Joe Augustin got what?

It was with shock and horror that I logged in to Facebook for the first time in yonks, to read amongst the hundreds of superpokes and superclittickles that Joe Augustin got fired.

I haven’t listened to radio for so long that I’ve never listened to 91.3FM (the station that fired Joe), much less known about his axing, even much more lesser known about the circumstances surrounding his axing, even though it’s been making waves on the ingterneck and other non-mainstream meejums.

The only inkling I had that something was going down was when a friend in the radio business texted in reply to my asking how things were, that things were “ok, except for upheaval in the radio industry”.

But, yeah. So if you want to listen to Joe Augustin in his new old former revamped radio show, tune in to Power98 (98FM) in the mornings, sit back, relax, and wait for the next upheaval.

Seriously Hossan

My best friend Hossan is going to perform at the Esplanade (again) on the 27th and 28th (and extra show on the 29th because of popular demand) of this month. So, even if you’ve something better to do (which I doubt, because it’s Hossan performing at the Esplanade), get your tickets fast, and book yourself in for a treat.

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Now That You Got It remix feat. Damian Marley

I like Gwen Stefani, and I like Bob Marley. But Bob Marley’s um… not around, so it’s great that Stefani’s new single features one of his many sons, Damian “Junior Gong” Marley. Unlike Bob, Damian’s not a reggae artist. It says on wikipedia that Damian’s musical specialty is “Toasting“, which is the Jamaican style of rapping. That’s quite different from Microwaving, Steaming and Double Boiling, which is the Chinese style of rapping. Or something.

Here’s a 2 minute preview of the single’s music video:

“Now That You Got It” will be released September 17.

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Mr Loh’s national song

Mr Loh

As I rushed to find a wireless hotspot to sit down at and email urgent work to a client, I heard a familiar tune in one of our great city’s many underpasses, and so decided to trace the source.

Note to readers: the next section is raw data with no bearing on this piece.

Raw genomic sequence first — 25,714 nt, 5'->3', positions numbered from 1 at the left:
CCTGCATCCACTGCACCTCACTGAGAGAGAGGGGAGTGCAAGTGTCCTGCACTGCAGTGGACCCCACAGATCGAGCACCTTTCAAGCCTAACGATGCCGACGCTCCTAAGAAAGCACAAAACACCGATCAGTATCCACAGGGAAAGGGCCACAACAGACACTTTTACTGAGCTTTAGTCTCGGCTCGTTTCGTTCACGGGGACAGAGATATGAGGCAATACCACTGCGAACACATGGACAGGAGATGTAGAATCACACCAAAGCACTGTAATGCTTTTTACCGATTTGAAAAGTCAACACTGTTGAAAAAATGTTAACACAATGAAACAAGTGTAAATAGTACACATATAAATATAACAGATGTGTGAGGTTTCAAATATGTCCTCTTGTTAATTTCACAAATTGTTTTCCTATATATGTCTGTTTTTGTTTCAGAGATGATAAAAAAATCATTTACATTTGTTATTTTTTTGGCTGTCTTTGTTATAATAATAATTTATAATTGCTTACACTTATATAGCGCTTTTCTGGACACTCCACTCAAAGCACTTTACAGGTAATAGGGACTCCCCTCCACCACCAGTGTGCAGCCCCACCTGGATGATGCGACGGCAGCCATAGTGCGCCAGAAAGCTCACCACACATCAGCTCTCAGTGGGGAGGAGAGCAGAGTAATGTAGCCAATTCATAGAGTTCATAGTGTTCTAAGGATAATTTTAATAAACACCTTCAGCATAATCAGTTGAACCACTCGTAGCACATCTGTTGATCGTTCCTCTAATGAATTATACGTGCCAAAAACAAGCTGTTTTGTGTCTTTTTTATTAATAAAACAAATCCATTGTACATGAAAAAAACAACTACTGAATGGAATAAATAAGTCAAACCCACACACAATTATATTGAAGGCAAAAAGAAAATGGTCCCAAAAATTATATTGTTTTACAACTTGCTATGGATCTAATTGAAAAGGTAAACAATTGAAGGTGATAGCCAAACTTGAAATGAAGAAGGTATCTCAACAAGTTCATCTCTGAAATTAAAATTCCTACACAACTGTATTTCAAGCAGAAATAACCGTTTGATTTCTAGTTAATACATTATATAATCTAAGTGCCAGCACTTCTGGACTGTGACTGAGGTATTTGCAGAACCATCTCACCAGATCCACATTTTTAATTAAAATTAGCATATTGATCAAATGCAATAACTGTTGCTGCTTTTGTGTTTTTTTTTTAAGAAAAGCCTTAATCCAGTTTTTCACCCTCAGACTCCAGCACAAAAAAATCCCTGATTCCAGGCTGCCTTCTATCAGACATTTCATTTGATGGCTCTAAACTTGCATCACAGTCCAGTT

But when I got to it, the busker had just finished his harmonica rendition of one of the tune. I rummaged through my pocket and produced some money to put in his basket, and said very nicely to him, “Uncle, can play that song one more time?”

“You like that song? OK, short one ah, I play one more time”, he smiled and said:

After he was done, he asked me why I liked that song, and so I explained that I lived in Australia for a period in the 90s.

“So did I”, he said, beaming, “but before you were born, probably”.

Mr Loh then went on to tell me that he went to Sydney in 1962, studied Mechanical Engineering at Sydney University, and moved to Melbourne for a while before returning to Singapore in 1972.

“Hmm… Lee ah? I don’t know any Lees there, but I have many relatives still in Melbourne”, added Mr Loh when I explained that my parents lived in Melbourne for a period during the 50s and 60s too.

“I would love to move there again, I can work there picking fruit in the orchards”, said the lively 73 year old as he checked to make sure his mic and amplifier were turned off.

“But I love doing this. It’s not for the money. You don’t have to give me money, as long as you enjoy my music, and I will play for as long as I am having fun”, he said as he told me about busking three hours a day, five days a week in the same underpass.

Before he packed his harmonica wheeled his basket and amp off home, Mr Loh and I stood in the underpass for another few good minutes, talking about other stuff that I’d like to keep between him and myself because he deserves it.

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